The Springboks will experience teething problems in the infancy of Rassie Erasmus’ tenure and the public needs to remain patient, writes former Bok scrumhalf NEIL DE KOCK.
South Africa’s loss to Argentina in Mendoza was a hammer blow in terms of staking a claim for the Rugby Championship title. Particularly considering the way in which the four-team tournament is structured, you want to defeat Argentina both home and away to put yourself in the best position.
We must take nothing away from the Pumas, who played out of their skin. They dominated the collisions, breakdowns and set phases, but it was a sub-par performance from the Springboks.
It is always difficult to gauge players on one poor performance. However, from an attacking point of view, the fact of the matter is that the backline didn’t gel in Mendoza. It was a fair assessment on the day that scrumhalf Faf de Klerk and the forwards ran the show more than flyhalf Handré Pollard. It was a game directed from No 9, as opposed to No 10. In the back division, we need Pollard to step up and take more control. He has got to be the voice and give the team direction. Whoever is at No 12 also has to take greater responsibility and provide more direction for the team going forward.
The disappointing 13-point defeat has thrown a spanner in the works, but I believe that setbacks test the resilience of a team and provide an opportunity for a comeback. The Springboks are by no means dead and buried in the Championship and will next come up against Australia, who have lost heavily against the All Blacks over the last fortnight.
The Boks must use the week off from playing to regroup and come up with a plan that they can execute against Australia to get the desired result. Erasmus is smart enough to know what is required to beat a side like Australia, who are really struggling for form, but equally, they came up against an All Blacks team that has been outstanding.
In terms of the direction the Springboks need to take, it’s the old chicken and egg debate. Do you opt for consistency and believe in the coaches and players you have and afford them the opportunity to develop, or do you chop and change in order to find the necessary quick-fix?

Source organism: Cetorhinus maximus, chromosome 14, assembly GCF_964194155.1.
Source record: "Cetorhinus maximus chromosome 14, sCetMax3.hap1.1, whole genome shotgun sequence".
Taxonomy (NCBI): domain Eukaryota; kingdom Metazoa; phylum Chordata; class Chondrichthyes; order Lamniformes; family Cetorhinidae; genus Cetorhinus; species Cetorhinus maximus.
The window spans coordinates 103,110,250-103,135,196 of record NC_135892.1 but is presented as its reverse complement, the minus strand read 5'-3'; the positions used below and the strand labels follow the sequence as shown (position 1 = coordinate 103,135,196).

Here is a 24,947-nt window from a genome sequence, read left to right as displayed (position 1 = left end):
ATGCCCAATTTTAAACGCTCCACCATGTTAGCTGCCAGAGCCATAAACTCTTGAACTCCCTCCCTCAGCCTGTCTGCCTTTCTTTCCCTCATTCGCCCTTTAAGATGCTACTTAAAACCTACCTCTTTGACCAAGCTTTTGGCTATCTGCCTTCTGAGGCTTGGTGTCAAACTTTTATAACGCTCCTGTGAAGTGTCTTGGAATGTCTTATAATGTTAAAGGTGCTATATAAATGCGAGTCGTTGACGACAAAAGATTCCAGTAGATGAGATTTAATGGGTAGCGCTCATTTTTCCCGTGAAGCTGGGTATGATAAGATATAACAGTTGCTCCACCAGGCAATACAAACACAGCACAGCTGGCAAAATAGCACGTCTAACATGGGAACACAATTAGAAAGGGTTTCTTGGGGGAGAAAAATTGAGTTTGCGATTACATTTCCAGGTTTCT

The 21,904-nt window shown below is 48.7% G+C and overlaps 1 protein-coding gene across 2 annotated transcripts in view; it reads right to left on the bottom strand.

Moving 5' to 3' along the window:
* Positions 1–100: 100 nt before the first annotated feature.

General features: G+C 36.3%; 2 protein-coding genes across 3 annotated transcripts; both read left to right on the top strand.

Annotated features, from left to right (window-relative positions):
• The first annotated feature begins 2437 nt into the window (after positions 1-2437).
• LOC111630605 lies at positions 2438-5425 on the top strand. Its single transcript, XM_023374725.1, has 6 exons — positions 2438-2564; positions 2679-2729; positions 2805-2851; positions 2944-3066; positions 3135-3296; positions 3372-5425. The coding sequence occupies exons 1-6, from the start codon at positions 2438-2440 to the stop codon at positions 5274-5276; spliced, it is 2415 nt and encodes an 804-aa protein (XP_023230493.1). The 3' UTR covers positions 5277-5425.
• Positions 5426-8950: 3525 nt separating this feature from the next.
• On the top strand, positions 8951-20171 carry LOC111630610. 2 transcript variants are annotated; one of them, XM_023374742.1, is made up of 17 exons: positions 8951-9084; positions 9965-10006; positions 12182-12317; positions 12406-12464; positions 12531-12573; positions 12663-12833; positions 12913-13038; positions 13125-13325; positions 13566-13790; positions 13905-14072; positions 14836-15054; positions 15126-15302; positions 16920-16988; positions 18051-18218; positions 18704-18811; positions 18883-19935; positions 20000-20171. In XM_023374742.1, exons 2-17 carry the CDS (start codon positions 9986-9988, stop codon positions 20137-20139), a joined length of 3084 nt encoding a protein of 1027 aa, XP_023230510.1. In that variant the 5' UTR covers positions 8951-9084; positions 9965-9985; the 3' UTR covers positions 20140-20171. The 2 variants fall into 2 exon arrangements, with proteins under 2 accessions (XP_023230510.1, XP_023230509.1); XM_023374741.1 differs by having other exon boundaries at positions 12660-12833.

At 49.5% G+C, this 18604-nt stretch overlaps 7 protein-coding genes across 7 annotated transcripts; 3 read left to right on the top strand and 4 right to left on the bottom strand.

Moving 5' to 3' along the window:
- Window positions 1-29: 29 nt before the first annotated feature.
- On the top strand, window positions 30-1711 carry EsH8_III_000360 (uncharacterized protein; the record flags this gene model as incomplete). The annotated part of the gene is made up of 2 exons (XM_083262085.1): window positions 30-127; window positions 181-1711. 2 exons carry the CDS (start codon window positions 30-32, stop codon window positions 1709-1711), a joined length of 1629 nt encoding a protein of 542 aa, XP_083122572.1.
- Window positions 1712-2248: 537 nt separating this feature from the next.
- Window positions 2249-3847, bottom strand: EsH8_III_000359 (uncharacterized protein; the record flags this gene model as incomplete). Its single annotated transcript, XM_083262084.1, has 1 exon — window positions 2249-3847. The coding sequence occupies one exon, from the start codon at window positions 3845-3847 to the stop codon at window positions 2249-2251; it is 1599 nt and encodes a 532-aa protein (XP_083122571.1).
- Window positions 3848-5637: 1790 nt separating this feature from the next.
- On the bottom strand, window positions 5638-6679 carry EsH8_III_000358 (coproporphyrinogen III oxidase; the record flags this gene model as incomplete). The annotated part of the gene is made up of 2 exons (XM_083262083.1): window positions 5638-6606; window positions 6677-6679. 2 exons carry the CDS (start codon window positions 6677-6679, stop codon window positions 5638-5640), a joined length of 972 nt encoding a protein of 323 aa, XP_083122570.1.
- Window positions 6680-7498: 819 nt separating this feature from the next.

Too many times in the past, we have erred on the side of the quick-fix. To go and make wholesale changes on the back of one bad performance would be harsh. I’m of the belief that the longer a team stays together, the better they can become.
If the powers that be believe in the coach who is at the helm, a positive cycle will arise for Springbok rugby. However, there are so many moving parts to create a winning team. You need players who believe in what you are trying to achieve and buy into the team culture. You have to pull all the elements together and unfortunately, as Springbok supporters are experiencing, creating a consistent team takes time.
International rugby is a ruthless world because people demand results week-in and week-out, and rightly so. Our expectation of the Springboks is that they should be on top of the world. It’s no different for other premier international teams, who are under the same pressure to produce. As a team, it’s how you manage those pressures and come out with the desired results, at the end of the day, that actually counts.
I’m not going to tell you that the Springboks are close to achieving what the All Blacks have achieved because that would be naive, with the former seventh on the world rankings. The Boks have a long way to go to reach the level the All Blacks have performed at consistently over the last couple of decades. However, there are green shoots of progress and we need to be patient with the process.
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